Seth Hahne's Reviews > The Clarence Principle

The Clarence Principle by Fehed Said
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Jun 28, 07

bookshelves: comics
Read in May, 2007

While I'd never heard of either Fehed Said or Shari Chankhamma, Slave Labor Graphics (the book's publisher) has built up enough good will from me over the years that any time I see their label, I'll at least pick up a book of there's and browse through it to see if it looks worthwhile. The Clarence Principle held vague attraction to me. The art was rather Scott Pilgrim/manga-y with heavy washes of dark ink (kinda like what I remember seeing in Area 88 as a kid, but much heavier). The character designs were sleek and playful and the mood was thick. So I picked it up for a lean $12.95.

Was it worth it? I should say so. It's rare that I come to the end of a book (comic or otherwise) and just lose my breath from being astounded. I sat there dumb-founded. It was a good sort of feeling - to not really know what to think. I think it's been a long time since I was surprised.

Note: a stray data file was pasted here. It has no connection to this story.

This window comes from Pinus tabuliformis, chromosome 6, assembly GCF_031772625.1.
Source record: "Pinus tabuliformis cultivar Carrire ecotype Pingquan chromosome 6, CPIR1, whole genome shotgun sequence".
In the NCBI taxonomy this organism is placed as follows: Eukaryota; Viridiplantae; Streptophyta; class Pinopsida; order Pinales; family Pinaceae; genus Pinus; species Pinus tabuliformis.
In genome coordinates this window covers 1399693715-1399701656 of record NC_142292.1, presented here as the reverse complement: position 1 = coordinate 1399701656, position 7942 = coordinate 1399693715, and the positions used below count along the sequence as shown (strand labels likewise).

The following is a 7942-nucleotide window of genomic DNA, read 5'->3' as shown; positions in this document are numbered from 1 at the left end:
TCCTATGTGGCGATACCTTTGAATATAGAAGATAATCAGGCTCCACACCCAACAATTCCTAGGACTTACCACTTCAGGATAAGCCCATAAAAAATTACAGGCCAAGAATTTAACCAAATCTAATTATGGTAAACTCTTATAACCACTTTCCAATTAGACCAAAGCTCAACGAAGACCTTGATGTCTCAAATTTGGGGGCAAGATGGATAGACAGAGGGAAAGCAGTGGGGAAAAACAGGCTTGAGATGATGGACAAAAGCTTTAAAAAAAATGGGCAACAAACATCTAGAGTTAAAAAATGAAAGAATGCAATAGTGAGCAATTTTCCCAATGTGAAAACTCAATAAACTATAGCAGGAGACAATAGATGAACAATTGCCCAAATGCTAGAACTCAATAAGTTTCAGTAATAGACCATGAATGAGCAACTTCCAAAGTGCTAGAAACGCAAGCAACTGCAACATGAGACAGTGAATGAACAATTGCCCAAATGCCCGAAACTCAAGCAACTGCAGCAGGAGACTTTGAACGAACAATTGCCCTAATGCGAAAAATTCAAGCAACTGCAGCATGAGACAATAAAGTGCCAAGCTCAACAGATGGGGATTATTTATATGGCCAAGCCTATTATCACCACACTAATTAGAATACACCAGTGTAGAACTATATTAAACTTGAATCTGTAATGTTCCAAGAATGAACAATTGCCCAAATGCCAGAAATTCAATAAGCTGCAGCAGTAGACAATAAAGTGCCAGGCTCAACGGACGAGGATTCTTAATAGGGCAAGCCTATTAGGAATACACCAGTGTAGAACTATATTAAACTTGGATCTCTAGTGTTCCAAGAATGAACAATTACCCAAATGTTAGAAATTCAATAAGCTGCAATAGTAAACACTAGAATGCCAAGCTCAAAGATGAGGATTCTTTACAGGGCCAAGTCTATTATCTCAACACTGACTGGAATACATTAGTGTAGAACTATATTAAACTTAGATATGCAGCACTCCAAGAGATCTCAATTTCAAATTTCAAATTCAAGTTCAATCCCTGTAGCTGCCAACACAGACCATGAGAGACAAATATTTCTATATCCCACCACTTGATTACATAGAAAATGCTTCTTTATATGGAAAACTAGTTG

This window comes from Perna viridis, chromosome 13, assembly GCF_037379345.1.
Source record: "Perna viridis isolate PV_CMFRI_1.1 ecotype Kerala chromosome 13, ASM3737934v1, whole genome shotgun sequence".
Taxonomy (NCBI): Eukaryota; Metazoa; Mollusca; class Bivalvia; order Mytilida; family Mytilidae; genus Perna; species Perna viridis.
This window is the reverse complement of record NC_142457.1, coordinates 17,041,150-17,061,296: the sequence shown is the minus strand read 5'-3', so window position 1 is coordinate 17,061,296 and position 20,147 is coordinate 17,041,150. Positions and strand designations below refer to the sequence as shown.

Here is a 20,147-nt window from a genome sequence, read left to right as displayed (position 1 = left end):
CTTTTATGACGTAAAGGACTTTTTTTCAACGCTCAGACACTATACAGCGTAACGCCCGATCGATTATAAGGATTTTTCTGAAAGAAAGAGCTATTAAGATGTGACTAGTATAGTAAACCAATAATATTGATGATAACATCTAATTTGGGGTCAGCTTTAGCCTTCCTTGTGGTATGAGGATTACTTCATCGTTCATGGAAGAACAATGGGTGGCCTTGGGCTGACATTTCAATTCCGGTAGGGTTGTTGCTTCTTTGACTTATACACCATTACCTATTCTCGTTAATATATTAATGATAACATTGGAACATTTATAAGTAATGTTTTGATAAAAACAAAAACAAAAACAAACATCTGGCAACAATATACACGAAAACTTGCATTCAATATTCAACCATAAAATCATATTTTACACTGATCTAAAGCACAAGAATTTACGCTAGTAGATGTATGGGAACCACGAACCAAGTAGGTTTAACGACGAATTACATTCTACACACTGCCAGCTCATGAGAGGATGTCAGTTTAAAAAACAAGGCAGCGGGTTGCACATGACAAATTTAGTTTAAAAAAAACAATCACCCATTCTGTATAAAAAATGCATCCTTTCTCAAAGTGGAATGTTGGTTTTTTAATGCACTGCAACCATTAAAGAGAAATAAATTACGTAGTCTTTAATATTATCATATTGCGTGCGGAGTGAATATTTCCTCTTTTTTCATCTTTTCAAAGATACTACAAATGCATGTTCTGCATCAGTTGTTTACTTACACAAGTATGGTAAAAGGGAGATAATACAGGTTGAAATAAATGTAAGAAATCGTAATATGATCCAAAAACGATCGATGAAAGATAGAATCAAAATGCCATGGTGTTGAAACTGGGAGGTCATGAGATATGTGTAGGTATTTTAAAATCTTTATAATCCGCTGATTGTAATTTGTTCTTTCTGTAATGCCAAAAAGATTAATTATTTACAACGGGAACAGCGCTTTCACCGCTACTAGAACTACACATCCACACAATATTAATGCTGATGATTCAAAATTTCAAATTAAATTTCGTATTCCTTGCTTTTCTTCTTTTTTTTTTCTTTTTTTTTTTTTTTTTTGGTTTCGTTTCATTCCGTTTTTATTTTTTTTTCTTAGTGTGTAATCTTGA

So then, The Clarence Principle. It's about a guy, Clarence, who's just committed suicide in a tub for reasons that are ephemerally developed throughout the story. Clarence wakes up in some strange after-life with rules and a populace he pretty much takes in stride, depsite the horror of the whole thing. Clarence, at one point, compares his journey to Alice's through Wonderland. I too like using Alice in Wonderland as a comparitive and do so with many fictions (remember that I preferred to describe Spirited Away as Alice in Wonderland Hopped Up on Meth). So you know how Alice in Wonderland is pretty dark? The Clarence Principle is like Alice in Wonderland... but dark. It's also morbidly humourous and kept me consistently chuckling at the macabre. Until the end, that is, when I clammed up entirely and tried to let the whole thing wash over me.

Heh. "Tried." As if I had any choice.
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